Acrobatic gymnastics (previously called sport acrobatics) is a competitive gymnastic discipline where partnerships of gymnasts work together and perform figures consisting of acrobatic moves, dance and tumbling, set to music. There are three types of routines; a ‘balance’ routine where the focus is on strength, poise and flexibility; a ‘dynamic’ routine which includes throws, somersaults and catches, and (at FIG level 6 and above) a ‘combined’ routine which includes elements from both balance and dynamic.
The sport is governed by the International Federation of Gymnastics (FIG). At international level, there are four FIG categories of competition defined by age; 11-16, 12-18, 13-19, and 15+ (Senior).
The sport is not an Olympic gymnastic discipline; although, possibly due to its recent growth in popularity, there are several campaigns to include it, with some suggesting the removal of rhythmic gymnastics to make room for acrobatics.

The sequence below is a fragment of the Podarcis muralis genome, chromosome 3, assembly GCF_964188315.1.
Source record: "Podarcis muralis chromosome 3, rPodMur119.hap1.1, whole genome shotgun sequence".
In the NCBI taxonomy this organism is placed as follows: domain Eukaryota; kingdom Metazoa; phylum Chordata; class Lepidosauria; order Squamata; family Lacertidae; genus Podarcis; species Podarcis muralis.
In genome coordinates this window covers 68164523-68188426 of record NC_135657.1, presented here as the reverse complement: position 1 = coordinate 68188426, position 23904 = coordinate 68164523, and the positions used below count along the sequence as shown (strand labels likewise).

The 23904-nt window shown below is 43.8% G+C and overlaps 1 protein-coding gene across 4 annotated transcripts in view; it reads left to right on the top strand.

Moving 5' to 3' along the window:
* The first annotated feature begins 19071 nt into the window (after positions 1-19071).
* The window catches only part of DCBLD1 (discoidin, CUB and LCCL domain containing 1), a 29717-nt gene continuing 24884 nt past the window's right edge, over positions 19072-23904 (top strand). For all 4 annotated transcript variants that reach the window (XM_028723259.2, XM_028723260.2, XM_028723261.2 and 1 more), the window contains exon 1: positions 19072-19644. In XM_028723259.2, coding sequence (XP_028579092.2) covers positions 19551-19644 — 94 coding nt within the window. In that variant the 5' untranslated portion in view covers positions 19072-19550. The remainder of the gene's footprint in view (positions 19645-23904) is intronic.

Acrobatic gymnasts perform in pairs or groups and enter into and are judged at a specific level or age group category. In each partnership, the gymnasts’ different sizes and abilities will be balanced to complement each other in order to carry out the complex moves. Some will mainly carry out supporting and pitching roles, and are known as bases. They are then balanced with smaller gymnasts who become the ‘tops’. The different partnerships seen in competition are:
- women’s pair (two females)
- men’s pair (two males)
- mixed pair (a male base and a female top)
- women’s group (three females)
- men’s group (four males)
In competition, partnerships perform a routine to music, that has usually been choreographed specifically for them. The gymnasts carry out their acrobatic moves and combine them with dance, all in time to and in keeping with the style of the music. Partnerships are judged on artistry, difficulty of skill and the execution of skills.
The rules for the sport, known as the Code of Points, are governed by the Fédération Internationale de Gymnastique. These rules are subject to change every four years in line with the Olympic cycle, as in other disciplines of gymnastics.